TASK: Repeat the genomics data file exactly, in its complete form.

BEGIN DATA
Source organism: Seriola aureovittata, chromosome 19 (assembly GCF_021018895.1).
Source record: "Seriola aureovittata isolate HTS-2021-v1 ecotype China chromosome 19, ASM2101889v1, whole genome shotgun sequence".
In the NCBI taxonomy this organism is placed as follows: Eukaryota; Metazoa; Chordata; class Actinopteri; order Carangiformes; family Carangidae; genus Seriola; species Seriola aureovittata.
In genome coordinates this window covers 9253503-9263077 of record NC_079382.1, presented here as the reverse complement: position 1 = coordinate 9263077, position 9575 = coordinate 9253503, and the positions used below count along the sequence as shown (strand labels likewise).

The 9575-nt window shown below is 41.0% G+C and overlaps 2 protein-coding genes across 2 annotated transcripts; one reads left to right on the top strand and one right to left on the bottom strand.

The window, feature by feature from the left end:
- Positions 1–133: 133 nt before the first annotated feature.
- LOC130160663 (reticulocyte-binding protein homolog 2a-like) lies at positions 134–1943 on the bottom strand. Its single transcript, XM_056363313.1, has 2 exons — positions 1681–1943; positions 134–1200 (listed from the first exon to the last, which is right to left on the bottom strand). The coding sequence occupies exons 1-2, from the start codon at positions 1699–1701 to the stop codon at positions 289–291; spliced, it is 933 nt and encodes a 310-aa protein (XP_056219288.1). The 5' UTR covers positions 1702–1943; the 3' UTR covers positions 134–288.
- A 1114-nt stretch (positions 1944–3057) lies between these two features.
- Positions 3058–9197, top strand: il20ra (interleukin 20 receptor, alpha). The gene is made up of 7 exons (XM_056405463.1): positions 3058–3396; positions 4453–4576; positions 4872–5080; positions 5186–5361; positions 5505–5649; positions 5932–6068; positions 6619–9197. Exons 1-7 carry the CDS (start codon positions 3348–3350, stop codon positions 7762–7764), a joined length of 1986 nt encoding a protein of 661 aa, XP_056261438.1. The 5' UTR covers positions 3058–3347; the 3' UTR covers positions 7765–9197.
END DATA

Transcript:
Source organism: Seriola aureovittata, chromosome 19 (assembly GCF_021018895.1).
Source record: "Seriola aureovittata isolate HTS-2021-v1 ecotype China chromosome 19, ASM2101889v1, whole genome shotgun sequence".
In the NCBI taxonomy this organism is placed as follows: Eukaryota; Metazoa; Chordata; class Actinopteri; order Carangiformes; family Carangidae; genus Seriola; species Seriola aureovittata.
In genome coordinates this window covers 9253503-9263077 of record NC_079382.1, presented here as the reverse complement: position 1 = coordinate 9263077, position 9575 = coordinate 9253503, and the positions used below count along the sequence as shown (strand labels likewise).

The 9575-nt window shown below is 41.0% G+C and overlaps 2 protein-coding genes across 2 annotated transcripts; one reads left to right on the top strand and one right to left on the bottom strand.

The window, feature by feature from the left end:
- Positions 1–133: 133 nt before the first annotated feature.
- LOC130160663 (reticulocyte-binding protein homolog 2a-like) lies at positions 134–1943 on the bottom strand. Its single transcript, XM_056363313.1, has 2 exons — positions 1681–1943; positions 134–1200 (listed from the first exon to the last, which is right to left on the bottom strand). The coding sequence occupies exons 1-2, from the start codon at positions 1699–1701 to the stop codon at positions 289–291; spliced, it is 933 nt and encodes a 310-aa protein (XP_056219288.1). The 5' UTR covers positions 1702–1943; the 3' UTR covers positions 134–288.
- A 1114-nt stretch (positions 1944–3057) lies between these two features.
- Positions 3058–9197, top strand: il20ra (interleukin 20 receptor, alpha). The gene is made up of 7 exons (XM_056405463.1): positions 3058–3396; positions 4453–4576; positions 4872–5080; positions 5186–5361; positions 5505–5649; positions 5932–6068; positions 6619–9197. Exons 1-7 carry the CDS (start codon positions 3348–3350, stop codon positions 7762–7764), a joined length of 1986 nt encoding a protein of 661 aa, XP_056261438.1. The 5' UTR covers positions 3058–3347; the 3' UTR covers positions 7765–9197.